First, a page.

A high-profile legal battle between Uber and Google-spin-off Waymo, which accused the ride-hailing company of stealing its self-driving car technology, came to a close Friday after the two companies reached a settlement Friday. Both sides in the case issued statements confirming the settlement Friday morning in the midst of a federal court trial in the case.
Google’s Waymo unit says Uber agreed to take steps to make sure Waymo technology isn’t used in Uber’s autonomous vehicles. Waymo says Uber also agreed to pay about $245 million.
Uber’s general counsel declined to comment on the settlement figure.
Uber’s CEO Dara Khosrowshahi said in a printed statement that the company doesn’t believe trade secrets made their way from Waymo to Uber. He also says Uber is taking steps to make sure its self-driving vehicle research represents only Uber’s work.
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In his statement, Khosrowshahi said:
"While we do not believe that any trade secrets made their way from Waymo to Uber, nor do we believe that Uber has used any of Waymo’s proprietary information in its self-driving technology, we are taking steps with Waymo to ensure our Lidar and software represents just our good work."
He added: "While I cannot erase the past, I can commit, on behalf of every Uber employee, that we will learn from it, and it will inform our actions going forward. I’ve told Alphabet that the incredible people at Uber ATG are focused on ensuring that our development represents the very best of Uber’s innovation and experience in self-driving technology."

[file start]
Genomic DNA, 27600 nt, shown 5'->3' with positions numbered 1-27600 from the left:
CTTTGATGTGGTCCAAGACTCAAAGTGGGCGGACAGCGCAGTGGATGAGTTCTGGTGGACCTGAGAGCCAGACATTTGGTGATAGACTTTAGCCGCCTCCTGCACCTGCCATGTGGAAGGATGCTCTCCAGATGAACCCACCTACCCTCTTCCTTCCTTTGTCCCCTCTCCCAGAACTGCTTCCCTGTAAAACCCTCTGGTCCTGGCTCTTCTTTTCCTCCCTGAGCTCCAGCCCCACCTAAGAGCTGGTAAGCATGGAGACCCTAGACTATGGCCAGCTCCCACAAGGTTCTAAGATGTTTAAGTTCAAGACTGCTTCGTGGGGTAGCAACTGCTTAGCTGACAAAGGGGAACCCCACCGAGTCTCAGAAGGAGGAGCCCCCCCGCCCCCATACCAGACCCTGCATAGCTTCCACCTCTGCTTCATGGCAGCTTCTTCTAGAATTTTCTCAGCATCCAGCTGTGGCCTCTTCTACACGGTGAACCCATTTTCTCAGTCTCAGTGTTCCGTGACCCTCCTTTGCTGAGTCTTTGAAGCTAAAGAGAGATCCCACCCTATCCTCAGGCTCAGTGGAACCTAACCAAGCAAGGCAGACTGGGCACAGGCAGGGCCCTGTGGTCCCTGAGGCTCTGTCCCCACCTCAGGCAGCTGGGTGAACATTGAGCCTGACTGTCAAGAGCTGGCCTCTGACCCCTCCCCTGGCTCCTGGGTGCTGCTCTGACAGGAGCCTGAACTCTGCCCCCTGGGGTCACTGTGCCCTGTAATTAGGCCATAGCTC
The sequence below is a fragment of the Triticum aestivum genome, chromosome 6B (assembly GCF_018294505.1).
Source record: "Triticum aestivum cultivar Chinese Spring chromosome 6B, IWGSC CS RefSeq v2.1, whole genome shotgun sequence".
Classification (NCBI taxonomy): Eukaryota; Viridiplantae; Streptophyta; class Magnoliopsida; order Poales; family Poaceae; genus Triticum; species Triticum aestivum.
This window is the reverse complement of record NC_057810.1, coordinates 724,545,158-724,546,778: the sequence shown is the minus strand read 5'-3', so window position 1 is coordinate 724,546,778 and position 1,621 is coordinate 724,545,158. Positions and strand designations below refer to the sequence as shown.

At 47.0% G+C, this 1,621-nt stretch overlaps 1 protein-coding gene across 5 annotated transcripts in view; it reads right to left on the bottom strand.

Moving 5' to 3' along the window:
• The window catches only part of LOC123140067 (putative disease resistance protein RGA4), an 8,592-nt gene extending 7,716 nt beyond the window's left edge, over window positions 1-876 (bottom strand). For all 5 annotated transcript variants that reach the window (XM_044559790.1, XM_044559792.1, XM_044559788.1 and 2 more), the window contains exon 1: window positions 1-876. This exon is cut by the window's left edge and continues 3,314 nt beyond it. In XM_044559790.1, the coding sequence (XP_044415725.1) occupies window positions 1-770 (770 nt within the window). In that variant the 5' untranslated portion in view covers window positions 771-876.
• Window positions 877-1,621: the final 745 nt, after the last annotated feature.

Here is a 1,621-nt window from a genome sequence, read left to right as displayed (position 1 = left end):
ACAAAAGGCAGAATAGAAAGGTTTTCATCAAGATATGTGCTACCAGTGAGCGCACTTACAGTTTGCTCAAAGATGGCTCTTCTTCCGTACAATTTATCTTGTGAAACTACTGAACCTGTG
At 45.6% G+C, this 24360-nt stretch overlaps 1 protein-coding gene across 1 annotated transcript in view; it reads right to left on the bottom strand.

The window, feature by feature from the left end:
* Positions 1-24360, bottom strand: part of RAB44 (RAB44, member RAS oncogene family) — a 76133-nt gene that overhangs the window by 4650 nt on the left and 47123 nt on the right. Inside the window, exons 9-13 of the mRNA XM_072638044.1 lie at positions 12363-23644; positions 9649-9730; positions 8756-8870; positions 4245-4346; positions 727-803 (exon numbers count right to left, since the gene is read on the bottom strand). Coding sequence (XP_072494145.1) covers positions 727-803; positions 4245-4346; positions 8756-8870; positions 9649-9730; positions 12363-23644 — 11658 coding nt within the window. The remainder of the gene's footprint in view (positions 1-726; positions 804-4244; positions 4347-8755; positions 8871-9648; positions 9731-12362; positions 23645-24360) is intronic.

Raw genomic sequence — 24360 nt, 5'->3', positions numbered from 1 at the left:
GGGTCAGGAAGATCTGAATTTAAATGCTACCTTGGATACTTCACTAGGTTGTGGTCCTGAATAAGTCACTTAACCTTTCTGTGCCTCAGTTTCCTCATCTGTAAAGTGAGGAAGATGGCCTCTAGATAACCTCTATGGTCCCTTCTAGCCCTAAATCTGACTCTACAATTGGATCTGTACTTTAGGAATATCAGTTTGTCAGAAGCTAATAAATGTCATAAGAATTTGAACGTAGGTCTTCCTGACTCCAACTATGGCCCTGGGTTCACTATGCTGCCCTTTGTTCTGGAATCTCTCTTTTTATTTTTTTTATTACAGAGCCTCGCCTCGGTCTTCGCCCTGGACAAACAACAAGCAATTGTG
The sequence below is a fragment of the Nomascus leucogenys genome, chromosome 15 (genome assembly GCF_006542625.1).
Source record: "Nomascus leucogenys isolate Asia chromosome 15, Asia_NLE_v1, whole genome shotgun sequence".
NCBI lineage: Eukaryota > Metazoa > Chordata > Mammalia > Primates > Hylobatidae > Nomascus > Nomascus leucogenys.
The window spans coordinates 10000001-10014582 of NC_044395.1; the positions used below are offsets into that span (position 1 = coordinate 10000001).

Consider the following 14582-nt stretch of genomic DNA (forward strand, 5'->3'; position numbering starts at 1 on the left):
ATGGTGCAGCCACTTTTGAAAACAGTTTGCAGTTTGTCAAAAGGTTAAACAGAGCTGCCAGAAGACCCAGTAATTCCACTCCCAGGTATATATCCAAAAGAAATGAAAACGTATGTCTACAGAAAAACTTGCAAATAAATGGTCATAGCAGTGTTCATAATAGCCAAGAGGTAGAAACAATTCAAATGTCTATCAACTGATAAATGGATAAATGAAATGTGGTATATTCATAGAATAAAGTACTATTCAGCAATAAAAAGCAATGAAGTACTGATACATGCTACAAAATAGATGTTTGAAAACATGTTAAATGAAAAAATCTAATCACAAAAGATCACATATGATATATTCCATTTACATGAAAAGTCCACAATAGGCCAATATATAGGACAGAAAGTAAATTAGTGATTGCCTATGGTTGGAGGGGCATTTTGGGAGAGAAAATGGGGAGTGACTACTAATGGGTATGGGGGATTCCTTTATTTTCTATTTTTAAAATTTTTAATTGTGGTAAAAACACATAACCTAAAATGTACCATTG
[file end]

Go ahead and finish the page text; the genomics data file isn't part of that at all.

Former Uber CEO Travis Kalanick took the witness stand Tuesday, offering his initial response to allegations that he cooked up a scheme to steal self-driving car technology from Google.
Kalanick’s testimony centered on his dealings with Anthony Levandowski, a former star engineer at Google who left its robotic-vehicle project in January 2016. Levandowski subsequently launched a robotic-truck startup called Otto that Uber bought a few months later for $680 million.
Waymo, a spinoff company that inherited Google’s autonomous car project, sued Uber almost a year ago, charging it with the theft of Google technology. Among other things, Waymo alleges that Kalanick and Levandowski conspired to use Otto as a storehouse of Google’s trade secrets in order to give them to Uber.
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Kalanick sought to dispel those accusations while frequently sipping from a bottle of water during Waymo’s 45-minute grilling at the end of Tuesday’s session.
Kalanick acknowledged meeting Levandowski several times before he quit Google, saying they discussed ways to improve Uber’s own self-driving cars. He called one meeting a “jam session,” a reference to the way musicians riff off each other in search of a great sound.
Notes taken from some of those meetings said Kalanick expressed his desire for a “pound of flesh” and “all their data” for Uber, without providing more specifics. Kalanick testified that he couldn’t recall using those specific words, but said it was possible he did.